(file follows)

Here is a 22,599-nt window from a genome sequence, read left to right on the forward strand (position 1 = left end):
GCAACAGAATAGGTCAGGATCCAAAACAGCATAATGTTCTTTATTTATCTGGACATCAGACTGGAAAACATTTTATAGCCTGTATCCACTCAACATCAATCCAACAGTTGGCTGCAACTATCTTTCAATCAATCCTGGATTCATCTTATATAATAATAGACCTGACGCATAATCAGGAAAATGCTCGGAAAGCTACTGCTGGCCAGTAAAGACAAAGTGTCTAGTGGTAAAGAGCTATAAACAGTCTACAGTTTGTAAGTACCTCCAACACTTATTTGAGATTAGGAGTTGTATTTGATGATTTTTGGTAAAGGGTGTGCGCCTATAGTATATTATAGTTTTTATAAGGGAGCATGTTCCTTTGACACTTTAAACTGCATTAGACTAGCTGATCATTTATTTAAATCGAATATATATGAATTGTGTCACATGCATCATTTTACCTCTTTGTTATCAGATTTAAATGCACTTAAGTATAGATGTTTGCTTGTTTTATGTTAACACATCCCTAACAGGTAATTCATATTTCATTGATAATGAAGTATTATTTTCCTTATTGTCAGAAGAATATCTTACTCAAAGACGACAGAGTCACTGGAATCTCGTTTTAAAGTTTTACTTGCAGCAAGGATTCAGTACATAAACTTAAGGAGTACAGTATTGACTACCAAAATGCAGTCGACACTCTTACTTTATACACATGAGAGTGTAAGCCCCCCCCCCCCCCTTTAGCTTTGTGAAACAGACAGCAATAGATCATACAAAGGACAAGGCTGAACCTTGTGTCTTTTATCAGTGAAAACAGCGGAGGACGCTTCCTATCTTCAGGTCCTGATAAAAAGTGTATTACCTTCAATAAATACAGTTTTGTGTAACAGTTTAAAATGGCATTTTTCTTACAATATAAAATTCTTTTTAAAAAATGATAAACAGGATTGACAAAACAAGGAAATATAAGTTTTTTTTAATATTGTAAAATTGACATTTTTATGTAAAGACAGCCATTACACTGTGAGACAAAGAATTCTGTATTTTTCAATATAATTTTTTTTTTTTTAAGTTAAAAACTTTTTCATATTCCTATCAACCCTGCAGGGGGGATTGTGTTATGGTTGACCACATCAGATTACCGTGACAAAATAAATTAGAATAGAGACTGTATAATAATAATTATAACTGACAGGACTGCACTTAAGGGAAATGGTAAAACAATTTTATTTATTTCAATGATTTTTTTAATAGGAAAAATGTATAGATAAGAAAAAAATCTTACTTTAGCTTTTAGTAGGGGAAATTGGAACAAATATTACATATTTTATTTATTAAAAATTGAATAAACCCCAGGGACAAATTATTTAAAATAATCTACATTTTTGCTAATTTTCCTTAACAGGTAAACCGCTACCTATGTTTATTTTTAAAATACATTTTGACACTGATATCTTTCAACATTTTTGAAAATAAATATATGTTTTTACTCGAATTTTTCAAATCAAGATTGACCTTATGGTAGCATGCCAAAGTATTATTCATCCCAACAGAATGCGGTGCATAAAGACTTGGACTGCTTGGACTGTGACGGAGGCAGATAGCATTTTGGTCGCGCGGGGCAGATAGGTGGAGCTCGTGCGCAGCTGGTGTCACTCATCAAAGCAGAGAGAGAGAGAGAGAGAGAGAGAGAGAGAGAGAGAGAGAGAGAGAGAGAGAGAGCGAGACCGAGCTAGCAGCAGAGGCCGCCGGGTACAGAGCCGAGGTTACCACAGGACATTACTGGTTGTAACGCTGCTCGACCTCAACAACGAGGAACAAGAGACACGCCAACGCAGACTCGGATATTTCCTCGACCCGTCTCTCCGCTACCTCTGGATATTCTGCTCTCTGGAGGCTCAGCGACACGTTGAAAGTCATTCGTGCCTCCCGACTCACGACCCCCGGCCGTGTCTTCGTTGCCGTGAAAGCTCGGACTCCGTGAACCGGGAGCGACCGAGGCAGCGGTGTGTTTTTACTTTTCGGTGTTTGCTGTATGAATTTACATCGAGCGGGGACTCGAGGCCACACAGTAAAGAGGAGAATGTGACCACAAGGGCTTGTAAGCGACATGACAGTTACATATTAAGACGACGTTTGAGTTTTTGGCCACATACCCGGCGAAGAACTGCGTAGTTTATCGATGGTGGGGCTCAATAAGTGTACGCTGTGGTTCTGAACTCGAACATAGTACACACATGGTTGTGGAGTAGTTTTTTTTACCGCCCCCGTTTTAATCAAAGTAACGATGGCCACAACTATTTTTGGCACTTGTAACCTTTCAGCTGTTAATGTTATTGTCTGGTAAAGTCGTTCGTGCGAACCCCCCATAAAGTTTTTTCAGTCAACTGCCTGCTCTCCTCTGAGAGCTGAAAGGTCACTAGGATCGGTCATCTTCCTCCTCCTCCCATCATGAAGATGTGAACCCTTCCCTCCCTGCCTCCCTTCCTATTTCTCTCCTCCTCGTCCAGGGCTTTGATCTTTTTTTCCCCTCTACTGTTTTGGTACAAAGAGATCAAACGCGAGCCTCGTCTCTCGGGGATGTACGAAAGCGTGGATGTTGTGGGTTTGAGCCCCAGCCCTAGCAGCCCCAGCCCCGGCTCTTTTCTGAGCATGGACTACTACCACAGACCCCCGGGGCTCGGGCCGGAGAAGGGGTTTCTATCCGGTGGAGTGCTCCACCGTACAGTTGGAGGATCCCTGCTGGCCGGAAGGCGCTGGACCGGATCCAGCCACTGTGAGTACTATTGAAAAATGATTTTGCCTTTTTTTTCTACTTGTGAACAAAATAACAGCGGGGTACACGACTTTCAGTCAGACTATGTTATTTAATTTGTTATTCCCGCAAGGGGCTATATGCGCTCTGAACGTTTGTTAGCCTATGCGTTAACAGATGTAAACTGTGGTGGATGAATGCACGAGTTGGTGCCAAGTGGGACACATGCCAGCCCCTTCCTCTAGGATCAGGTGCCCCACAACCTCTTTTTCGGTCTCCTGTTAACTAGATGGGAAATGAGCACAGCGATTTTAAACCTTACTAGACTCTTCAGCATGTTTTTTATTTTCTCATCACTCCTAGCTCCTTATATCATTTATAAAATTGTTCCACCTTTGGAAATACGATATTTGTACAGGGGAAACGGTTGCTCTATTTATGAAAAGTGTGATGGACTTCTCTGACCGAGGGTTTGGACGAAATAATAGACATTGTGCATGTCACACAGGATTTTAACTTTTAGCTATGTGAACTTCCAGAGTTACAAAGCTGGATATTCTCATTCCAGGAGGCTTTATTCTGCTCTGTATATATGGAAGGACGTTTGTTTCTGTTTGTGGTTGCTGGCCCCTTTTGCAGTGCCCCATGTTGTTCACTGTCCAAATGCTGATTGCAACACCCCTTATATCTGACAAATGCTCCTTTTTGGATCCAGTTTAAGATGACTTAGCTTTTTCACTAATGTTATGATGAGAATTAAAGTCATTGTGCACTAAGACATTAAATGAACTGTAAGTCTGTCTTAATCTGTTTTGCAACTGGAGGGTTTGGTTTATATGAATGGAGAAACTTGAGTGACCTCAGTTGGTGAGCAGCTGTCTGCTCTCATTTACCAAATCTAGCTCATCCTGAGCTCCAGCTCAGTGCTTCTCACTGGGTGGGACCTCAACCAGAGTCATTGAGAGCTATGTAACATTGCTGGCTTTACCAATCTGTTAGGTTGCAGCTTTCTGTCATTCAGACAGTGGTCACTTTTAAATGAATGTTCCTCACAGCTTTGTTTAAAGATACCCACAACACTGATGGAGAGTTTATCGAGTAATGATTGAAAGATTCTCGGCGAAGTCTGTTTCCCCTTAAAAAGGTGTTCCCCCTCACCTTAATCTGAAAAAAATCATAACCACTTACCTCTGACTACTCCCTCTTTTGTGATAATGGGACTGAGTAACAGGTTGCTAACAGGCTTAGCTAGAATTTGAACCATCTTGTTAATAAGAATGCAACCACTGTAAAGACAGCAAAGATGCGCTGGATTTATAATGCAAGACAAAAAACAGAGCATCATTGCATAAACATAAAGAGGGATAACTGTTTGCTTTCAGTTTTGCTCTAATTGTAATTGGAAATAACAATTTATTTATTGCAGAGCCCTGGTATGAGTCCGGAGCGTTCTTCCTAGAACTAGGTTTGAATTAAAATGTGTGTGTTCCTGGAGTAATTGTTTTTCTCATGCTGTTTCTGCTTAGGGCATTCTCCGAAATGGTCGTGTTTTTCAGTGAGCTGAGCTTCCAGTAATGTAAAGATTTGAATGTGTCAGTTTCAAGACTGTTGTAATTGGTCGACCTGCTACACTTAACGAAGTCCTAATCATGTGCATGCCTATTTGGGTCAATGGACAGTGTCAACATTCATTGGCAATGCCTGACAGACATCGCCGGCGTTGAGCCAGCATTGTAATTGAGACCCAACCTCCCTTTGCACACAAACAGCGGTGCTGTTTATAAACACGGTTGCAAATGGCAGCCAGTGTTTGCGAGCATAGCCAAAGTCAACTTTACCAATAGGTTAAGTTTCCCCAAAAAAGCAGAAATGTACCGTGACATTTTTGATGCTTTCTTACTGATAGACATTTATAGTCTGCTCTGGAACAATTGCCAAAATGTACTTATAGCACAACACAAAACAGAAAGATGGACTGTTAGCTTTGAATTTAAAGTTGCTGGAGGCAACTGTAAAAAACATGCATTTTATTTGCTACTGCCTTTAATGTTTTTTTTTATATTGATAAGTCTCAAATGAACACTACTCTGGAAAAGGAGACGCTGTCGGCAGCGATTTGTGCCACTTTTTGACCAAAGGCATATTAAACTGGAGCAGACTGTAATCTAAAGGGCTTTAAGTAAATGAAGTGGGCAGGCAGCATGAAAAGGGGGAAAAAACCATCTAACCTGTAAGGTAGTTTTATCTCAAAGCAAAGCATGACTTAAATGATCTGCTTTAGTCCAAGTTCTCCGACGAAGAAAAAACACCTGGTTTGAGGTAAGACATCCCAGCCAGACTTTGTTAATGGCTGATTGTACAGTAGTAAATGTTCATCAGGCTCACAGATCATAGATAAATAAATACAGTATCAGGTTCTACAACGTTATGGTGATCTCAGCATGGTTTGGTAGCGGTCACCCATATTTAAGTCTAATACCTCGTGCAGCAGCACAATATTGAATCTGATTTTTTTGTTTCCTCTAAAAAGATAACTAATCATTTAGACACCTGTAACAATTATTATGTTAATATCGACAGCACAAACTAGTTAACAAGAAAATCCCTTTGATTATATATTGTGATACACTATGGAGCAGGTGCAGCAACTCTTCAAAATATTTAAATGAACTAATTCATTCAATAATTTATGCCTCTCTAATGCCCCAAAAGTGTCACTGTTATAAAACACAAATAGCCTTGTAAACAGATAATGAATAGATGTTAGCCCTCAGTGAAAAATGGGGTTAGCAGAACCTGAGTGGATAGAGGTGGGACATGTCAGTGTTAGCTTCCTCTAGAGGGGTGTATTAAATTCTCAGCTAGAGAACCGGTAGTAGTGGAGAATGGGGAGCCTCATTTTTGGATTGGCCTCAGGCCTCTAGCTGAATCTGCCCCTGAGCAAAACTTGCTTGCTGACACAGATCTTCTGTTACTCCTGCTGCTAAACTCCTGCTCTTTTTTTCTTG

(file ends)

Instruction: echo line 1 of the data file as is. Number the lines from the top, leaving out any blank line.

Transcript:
Here is a 22,599-nt window from a genome sequence, read left to right on the forward strand (position 1 = left end):